3 Key Security StoriesNew Guidance, Fines, Legislation Top the News
The first, of course, is from the banking industry, where we find the draft of the FFIEC's new Interagency Supplement to Authentication in an Internet Banking Environment. I'm actually a little stunned that this story hasn't become a bigger deal. This draft guidance represents the first time banking regulators have addressed authentication since 2005 -- easily one of the most eagerly awaited pieces of guidance in years. And it seemingly was released by accident back in December.
I first heard about the draft guidance at RSA Conference 2011, where information security leaders were abuzz about the FFIEC's recommendations. It seemed to me, in fact, that it was easier to count who hadn't seen the draft guidance than who had.
I'm actually a little stunned that this story hasn't become a bigger deal.
Since then, we've published the draft's highlights and waited to see what would happen next. Would the draft's disclosure be a big deal? Would we see the expedited release of the final guidance? So far, nada.
From our own reporting, it's clear that the reviews are mixed. Some observers feel the FFIEC's draft language is unclear re: protective measures banks should take. Meanwhile, at least one fraud victim believes we're headed in the right direction toward protecting commercial accounts from corporate account takeover.
Me? I just want to see the final guidance released, so banking institutions know exactly what their expectations are and can begin to respond.
HIPAA Violations, FinesOver on the healthcare side of the house, I'm following the stories of two large organizations fined for violations of the HIPAA privacy rule.
First, Cignet Health of Prince George's County, Md., was fined $4.3 million for violations that involved failing to provide 41 patients with access to their medical records and then failing to cooperate with federal investigators.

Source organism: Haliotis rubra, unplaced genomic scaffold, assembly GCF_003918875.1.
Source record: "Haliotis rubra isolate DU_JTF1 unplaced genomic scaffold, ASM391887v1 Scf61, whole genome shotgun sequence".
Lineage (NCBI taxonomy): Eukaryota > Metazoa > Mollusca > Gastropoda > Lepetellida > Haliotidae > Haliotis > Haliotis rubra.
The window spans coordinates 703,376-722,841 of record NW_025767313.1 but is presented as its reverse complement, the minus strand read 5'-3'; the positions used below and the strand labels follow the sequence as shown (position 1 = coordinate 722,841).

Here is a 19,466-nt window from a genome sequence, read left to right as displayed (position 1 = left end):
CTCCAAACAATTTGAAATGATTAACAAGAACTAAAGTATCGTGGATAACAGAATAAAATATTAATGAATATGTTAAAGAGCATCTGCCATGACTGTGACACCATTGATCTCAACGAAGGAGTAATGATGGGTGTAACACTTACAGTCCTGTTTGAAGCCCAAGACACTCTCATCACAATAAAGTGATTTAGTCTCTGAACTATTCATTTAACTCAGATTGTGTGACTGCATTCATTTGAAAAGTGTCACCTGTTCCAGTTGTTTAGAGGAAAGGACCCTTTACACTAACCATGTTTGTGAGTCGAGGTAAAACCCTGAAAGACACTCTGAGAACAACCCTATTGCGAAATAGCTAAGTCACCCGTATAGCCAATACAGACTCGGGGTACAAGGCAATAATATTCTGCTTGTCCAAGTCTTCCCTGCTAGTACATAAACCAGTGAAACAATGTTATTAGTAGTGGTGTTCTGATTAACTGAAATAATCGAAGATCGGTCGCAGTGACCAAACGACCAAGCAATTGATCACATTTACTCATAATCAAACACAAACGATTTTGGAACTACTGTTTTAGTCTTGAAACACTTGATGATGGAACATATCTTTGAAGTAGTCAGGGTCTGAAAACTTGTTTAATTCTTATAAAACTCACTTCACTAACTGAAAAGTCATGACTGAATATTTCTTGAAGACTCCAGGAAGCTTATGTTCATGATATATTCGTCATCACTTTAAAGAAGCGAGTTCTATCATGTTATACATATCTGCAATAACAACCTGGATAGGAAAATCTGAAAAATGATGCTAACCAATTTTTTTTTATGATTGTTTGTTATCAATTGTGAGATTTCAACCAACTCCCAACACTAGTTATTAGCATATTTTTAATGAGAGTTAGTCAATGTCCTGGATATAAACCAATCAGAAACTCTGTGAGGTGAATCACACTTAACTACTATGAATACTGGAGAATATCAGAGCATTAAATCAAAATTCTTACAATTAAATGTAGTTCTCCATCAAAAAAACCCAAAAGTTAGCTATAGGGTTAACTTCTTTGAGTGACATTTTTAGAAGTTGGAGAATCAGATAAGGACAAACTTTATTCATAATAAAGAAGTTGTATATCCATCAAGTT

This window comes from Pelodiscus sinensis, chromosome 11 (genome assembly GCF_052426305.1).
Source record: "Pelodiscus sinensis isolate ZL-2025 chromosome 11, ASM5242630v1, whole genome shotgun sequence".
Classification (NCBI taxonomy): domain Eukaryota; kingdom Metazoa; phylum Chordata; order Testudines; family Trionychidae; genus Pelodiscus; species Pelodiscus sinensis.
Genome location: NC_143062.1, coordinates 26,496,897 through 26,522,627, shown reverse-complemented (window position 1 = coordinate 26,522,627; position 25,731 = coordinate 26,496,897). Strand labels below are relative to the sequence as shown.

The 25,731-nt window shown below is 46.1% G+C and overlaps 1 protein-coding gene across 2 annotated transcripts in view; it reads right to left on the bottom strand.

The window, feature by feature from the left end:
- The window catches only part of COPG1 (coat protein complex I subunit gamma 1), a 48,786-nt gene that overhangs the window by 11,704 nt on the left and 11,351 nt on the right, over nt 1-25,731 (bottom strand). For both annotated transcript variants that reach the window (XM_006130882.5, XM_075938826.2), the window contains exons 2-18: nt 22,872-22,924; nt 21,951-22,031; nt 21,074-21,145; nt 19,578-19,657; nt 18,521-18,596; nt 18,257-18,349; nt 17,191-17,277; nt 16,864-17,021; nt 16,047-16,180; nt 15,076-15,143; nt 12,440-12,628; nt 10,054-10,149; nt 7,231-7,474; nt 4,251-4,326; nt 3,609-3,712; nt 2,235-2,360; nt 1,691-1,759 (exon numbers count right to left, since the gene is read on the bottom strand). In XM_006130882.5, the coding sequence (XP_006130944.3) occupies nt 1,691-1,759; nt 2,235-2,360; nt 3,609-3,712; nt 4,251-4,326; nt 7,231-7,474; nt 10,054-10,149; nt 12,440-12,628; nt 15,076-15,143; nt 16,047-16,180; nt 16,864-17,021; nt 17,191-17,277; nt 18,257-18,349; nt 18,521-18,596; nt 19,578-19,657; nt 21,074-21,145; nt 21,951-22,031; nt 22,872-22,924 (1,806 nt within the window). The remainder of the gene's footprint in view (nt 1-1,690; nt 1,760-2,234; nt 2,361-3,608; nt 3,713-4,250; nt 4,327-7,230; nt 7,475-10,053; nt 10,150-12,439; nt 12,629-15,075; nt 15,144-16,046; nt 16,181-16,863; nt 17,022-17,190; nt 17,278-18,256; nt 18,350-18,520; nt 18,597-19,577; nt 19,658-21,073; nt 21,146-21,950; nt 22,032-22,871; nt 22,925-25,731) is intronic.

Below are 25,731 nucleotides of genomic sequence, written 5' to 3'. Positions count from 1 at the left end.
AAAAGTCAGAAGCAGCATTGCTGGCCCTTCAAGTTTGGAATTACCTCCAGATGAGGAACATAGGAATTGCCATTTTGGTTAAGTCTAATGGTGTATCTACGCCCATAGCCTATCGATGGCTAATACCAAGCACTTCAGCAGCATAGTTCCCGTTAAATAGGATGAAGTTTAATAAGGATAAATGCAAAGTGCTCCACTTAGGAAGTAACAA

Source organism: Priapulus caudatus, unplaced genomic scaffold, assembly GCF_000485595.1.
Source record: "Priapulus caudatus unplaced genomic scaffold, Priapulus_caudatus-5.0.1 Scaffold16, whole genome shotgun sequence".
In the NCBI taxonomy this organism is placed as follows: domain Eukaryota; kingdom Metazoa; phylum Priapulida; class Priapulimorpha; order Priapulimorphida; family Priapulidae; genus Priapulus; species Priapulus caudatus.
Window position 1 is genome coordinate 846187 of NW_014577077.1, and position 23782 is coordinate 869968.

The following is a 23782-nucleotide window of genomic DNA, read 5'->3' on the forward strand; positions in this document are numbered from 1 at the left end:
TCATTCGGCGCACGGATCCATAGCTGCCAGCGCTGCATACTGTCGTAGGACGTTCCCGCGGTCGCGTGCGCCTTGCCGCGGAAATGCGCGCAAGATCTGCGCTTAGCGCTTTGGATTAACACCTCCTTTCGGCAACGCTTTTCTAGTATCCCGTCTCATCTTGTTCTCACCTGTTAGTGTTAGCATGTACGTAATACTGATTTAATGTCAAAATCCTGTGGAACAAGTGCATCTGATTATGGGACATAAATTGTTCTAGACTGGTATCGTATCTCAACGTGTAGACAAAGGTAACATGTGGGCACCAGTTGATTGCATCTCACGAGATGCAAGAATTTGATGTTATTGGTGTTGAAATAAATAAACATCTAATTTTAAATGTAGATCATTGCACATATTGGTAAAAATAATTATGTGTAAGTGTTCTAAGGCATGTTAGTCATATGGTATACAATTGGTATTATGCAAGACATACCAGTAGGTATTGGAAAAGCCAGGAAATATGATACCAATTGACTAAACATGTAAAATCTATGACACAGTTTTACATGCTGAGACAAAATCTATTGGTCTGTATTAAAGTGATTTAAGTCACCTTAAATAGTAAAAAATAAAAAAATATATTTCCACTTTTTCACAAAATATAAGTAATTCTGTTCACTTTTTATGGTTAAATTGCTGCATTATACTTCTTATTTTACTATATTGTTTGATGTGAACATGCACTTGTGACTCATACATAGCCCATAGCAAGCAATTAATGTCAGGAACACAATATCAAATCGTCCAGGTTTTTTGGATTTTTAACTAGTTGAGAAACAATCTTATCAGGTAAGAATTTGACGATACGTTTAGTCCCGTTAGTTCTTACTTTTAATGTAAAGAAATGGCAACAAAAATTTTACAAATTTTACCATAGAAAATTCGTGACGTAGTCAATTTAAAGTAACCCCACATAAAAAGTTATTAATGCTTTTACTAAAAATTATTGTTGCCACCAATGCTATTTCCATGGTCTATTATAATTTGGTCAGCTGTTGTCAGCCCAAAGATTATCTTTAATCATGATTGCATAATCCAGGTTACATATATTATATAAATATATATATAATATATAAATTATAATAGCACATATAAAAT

Just days later, regulators announced that Massachusetts General Hospital and its physicians organization have entered into a resolution agreement that calls for paying a $1 million settlement and taking corrective action to avoid future violations. The case involved the loss of documents that included information on patients with HIV/AIDS.
These findings and fines are a big deal. As Executive Editor Howard Anderson points out in a new blog entry, "The most powerful way to help ensure HIPAA compliance is for some organizations to get hit with well-publicized penalties. These two new cases, and perhaps others to come, could be powerful compliance catalysts."
Stay tuned. If we've learned one thing about healthcare information security over the past year or so, it's that the U.S. federal government doesn't take risks or breaches lightly. I expect we'll see additional headlines.
It's Cyber Bill SeasonFinally, from the government sector, comes the latest wave of legislation looking to establish federal cybersecurity policy.
The Cybersecurity and Internet Freedom Act of 2011, introduced to the U.S. Senate by co-sponsors Susan Collins, R-Maine; and Thomas Carper, D-Del., would (among other things) establish a White House Office of Cyberspace Policy, with its Senate-confirmed director to have influence over agencies' IT security budgets. The bill also would reform the way IT security would be governed in the federal government, emphasizing real-time monitoring of government IT systems and a move away from paper-compliance. And it would require each agency to designate a qualified, senior official as chief information security officer.
The bill's likelihood of passage? That's anyone's guess. As you know, starting at the White House itself, cybersecurity has never been a higher priority for federal officials, and yet we got through 2010 with nary a cyber bill being passed. As CSC's Sam Visner told me in a video interview at RSA Conference 2011, the road to cyber legislation is steep and will be clogged with a lot of traffic in 2011.
For updates on these and other key stories, stay tuned to the Information Security Media Group family of news sites.